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The Shaney Text Composer

Shaney

Shaney is a program which reads in some text files, does some statistical analysis and then generates text based on the results of the analysis. In detail, it works as follows:

When reading a file, the file is split into words. Normally, this is done by simply cutting the input at whitespace (hence, punctation is conserved and "he", "he.", "he," and "He" are four different words).
Then, for each word, Shaney analyzes the probability that it comes next after a context of N previous words. The parameter N is called the order (tuneable using option -o=N). Use option -T to get a complete text dump of the read-in text before computing statistics.

Hence, for order 1 (default), one word is chosen randomly at the beginning; call it A. Then, the next word is chosen randomly based upon which words followed A (=the context) in the source text. If, for example, in the source text word B followed 2 times and word C followed 1 time after A, shaney will chose B with a probability of 2/3 and C with 1/3. Once this word is written, it serves again as the context for the next one and so on.

Shaney allows you to set arbitary context sizes (i.e. order values). For order N, the last N written words, A1...AN, serve as the context and the next word to be written is chosen among those words which followed A1...AN in the source text.

Of course, large values for N (around 5 and above) will quite likely simply reproduce the source text. Using option -m, shaney can be told to tell you whenever it had a choice about which word to write next by prefixing that word with "". The most "interesting" orders are 1 and 2, but the implementation does not impose any limit on the value.

Shaney is programmed in a way to allow for large input files. I've tested it with a 600kb text file (80000 words, 20000 different) without any trouble; it may, however, consume a lot of memory for large order values (e.g. 140Mb at order 30 for the 600kb text mentioned before, while "just" consuming 30M for order 3).

You may feed multiple files into shaney. At the end of each file, an EOF word is read in, and once the EOF word is reached during text production, the algorithm stops. If you pass option -r, text production is restarted again after EOF word using a randomly chosen start word. If you pass -s, no EOF word will be read between input files (effectively treating all input files like a single large one).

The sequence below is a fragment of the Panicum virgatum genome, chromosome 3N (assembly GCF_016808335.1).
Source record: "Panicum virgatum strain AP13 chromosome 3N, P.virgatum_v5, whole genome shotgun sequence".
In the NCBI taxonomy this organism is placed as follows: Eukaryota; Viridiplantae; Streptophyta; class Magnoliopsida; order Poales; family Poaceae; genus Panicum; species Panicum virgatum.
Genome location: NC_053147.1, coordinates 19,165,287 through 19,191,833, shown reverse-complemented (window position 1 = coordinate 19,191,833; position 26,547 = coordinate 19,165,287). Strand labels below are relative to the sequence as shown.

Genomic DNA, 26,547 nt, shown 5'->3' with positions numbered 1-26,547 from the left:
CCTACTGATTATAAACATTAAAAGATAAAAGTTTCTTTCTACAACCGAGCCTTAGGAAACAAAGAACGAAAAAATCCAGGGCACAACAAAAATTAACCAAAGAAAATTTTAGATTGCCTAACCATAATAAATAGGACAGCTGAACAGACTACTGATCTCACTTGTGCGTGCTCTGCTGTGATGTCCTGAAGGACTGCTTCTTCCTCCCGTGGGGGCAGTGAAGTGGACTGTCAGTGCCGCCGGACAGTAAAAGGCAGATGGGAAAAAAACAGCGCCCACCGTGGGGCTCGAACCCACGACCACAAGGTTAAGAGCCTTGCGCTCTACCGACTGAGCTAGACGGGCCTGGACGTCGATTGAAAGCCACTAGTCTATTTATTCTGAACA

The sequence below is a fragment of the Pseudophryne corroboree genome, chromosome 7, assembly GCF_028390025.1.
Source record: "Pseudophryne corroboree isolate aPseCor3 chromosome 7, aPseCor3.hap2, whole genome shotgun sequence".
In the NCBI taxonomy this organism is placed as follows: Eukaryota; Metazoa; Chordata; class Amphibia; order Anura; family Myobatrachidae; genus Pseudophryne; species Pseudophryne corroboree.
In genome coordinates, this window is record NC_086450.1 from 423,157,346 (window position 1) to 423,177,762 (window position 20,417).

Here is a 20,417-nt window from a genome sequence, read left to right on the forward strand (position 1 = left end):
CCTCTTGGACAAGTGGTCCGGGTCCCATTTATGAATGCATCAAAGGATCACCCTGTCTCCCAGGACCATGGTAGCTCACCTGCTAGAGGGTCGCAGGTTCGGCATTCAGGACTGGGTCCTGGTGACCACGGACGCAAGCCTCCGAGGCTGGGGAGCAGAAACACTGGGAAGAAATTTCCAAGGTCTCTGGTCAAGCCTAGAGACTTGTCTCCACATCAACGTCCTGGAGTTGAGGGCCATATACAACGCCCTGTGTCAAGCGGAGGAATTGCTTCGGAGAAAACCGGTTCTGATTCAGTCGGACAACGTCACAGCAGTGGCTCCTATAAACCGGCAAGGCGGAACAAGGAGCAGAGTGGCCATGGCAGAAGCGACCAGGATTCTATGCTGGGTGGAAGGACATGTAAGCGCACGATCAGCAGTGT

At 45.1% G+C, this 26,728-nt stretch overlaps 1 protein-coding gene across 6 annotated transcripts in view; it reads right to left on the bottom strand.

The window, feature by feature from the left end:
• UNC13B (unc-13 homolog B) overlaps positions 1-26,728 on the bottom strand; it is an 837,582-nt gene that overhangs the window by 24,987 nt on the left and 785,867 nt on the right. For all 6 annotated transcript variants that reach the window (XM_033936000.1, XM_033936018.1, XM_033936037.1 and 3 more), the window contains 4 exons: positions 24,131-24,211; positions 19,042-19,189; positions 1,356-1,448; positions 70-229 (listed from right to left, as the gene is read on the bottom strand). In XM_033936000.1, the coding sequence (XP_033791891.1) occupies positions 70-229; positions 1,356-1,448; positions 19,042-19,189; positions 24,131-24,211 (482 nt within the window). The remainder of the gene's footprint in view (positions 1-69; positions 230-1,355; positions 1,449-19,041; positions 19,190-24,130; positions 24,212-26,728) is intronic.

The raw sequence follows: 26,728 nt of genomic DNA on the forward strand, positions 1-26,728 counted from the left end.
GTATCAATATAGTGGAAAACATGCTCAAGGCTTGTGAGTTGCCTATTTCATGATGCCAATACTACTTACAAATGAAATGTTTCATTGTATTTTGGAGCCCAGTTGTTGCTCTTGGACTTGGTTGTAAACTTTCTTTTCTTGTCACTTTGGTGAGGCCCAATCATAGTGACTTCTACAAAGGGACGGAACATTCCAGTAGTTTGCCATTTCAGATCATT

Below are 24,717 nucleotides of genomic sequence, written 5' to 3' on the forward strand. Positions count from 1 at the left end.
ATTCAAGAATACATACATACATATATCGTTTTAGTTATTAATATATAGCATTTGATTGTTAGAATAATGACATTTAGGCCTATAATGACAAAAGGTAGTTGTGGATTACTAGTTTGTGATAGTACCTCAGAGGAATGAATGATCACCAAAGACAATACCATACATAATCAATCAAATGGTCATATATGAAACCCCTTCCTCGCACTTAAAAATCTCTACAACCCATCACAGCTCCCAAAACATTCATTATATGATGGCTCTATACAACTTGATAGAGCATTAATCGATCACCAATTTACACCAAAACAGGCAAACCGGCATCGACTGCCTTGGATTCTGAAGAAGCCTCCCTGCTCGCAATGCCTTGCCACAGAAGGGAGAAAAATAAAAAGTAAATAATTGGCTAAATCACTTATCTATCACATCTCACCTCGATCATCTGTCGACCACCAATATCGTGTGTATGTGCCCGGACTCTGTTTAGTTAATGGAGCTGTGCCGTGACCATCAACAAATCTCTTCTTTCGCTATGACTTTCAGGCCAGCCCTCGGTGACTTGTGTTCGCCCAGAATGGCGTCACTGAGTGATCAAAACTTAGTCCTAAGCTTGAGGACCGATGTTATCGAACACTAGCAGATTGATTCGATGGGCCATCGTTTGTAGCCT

You may use argument - to read from stdin.

You may set a word limit for shaney using option -l=NUM. If set to something larger than 0, no more than NUM words will be written. Use together with -r to guarantee that NUM words get written.

The output can be formatted to fit your terminal using option -c=COLS. If set to something non-negative, shaney tries to never make lines longer than COLS chars; if not specified (or negative), all the text is written into a single line (line-wrapped by your terminal).

Download and Build

For the ix86-linux-gnu platform, you may download a binary which should run without trouble. For other platforms, and all those interested, the source code is provided.

Source: shaney.cc   [21kb C++ source]
Version:3.0   (Oct 22, 2003)
Author:Wolfgang Wieser   (report bugs here)
License:GNU GPL (Version 2)
Binary:ix86-linux-gnu: shaney-i386 [42kb]   (only requires libc.so.6)

To build the sources, I recommend using GCC. Simply compile using
  g++ -O2 shaney.cc -o shaney
should do the trick on linux.
For other operating systems, you may need to uncomment the signal handling which makes shaney exit cleanly if you send SIGTERM (often ^C on the terminal).

For online help, use
  shaney --help

Bugs

Although shaney is effectively a two-afternoon-hack, the code should have fairly clean design. However, a more memory-conserving storage method could be used and less frequent use of realloc() would be appreciated. (For efficiency, all reallocation calls will do alloc-ahead, i.e. allocate more than actually needed to reduce the number of subsequent calls.) Furthermore, linear lookups in the inner loops could be replaced by faster algorithms.
Nevertheless, feel free report any bugs you find directly to me...


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Last modified: 2004-10-04 23:01:28